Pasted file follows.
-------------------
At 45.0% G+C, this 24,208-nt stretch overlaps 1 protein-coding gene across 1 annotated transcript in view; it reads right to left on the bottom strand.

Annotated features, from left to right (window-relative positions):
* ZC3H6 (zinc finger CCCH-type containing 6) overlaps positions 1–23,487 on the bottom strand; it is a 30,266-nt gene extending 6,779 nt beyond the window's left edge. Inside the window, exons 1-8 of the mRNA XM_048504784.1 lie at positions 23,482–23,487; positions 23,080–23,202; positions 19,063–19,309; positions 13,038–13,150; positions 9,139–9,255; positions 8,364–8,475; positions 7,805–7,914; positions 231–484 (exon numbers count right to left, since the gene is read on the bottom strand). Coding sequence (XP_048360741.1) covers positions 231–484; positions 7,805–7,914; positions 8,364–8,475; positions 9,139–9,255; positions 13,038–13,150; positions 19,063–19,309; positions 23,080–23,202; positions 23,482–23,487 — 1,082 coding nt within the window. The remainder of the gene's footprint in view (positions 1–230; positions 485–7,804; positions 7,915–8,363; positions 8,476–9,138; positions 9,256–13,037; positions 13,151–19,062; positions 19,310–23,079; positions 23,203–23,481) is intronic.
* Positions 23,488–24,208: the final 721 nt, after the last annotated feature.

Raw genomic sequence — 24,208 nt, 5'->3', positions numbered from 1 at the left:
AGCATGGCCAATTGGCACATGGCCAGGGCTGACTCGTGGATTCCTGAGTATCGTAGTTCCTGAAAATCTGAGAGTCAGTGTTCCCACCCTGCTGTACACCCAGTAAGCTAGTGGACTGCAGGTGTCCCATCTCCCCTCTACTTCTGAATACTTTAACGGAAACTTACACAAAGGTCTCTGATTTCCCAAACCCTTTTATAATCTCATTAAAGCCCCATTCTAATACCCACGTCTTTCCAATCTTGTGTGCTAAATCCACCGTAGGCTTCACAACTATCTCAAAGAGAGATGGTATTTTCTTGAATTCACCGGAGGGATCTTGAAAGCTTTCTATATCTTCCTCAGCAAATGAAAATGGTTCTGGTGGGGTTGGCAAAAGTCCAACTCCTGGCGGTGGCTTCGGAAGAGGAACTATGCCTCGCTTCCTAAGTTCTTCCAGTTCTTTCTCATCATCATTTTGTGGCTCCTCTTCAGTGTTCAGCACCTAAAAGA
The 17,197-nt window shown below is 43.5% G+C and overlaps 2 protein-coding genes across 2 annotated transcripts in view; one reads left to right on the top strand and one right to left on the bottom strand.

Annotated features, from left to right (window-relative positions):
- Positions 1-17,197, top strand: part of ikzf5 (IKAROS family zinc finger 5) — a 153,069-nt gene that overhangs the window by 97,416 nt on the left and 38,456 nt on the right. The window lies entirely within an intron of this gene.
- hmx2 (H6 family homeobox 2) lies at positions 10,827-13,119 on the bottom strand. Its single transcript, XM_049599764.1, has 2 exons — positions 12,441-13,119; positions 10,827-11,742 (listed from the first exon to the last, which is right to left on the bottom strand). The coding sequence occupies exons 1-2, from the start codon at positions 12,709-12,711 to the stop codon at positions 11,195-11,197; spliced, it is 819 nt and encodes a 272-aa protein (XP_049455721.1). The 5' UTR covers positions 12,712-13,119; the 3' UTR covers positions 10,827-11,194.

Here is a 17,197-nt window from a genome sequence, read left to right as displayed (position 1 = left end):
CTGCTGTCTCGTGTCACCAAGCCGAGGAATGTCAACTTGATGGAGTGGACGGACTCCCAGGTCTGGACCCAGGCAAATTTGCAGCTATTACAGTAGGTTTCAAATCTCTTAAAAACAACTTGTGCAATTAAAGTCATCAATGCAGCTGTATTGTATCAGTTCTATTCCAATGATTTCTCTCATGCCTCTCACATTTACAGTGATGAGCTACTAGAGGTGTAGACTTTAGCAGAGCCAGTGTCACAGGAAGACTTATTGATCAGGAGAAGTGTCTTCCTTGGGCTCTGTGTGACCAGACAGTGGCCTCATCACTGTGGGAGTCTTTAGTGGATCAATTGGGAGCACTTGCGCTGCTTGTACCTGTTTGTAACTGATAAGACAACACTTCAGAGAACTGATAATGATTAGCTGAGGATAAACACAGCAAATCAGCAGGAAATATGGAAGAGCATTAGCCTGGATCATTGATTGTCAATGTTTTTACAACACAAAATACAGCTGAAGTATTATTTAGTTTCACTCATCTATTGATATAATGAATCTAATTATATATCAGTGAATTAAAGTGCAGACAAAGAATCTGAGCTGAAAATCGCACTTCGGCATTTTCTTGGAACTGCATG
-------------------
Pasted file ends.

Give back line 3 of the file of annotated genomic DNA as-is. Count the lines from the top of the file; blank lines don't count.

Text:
* ZC3H6 (zinc finger CCCH-type containing 6) overlaps positions 1–23,487 on the bottom strand; it is a 30,266-nt gene extending 6,779 nt beyond the window's left edge. Inside the window, exons 1-8 of the mRNA XM_048504784.1 lie at positions 23,482–23,487; positions 23,080–23,202; positions 19,063–19,309; positions 13,038–13,150; positions 9,139–9,255; positions 8,364–8,475; positions 7,805–7,914; positions 231–484 (exon numbers count right to left, since the gene is read on the bottom strand). Coding sequence (XP_048360741.1) covers positions 231–484; positions 7,805–7,914; positions 8,364–8,475; positions 9,139–9,255; positions 13,038–13,150; positions 19,063–19,309; positions 23,080–23,202; positions 23,482–23,487 — 1,082 coding nt within the window. The remainder of the gene's footprint in view (positions 1–230; positions 485–7,804; positions 7,915–8,363; positions 8,476–9,138; positions 9,256–13,037; positions 13,151–19,062; positions 19,310–23,079; positions 23,203–23,481) is intronic.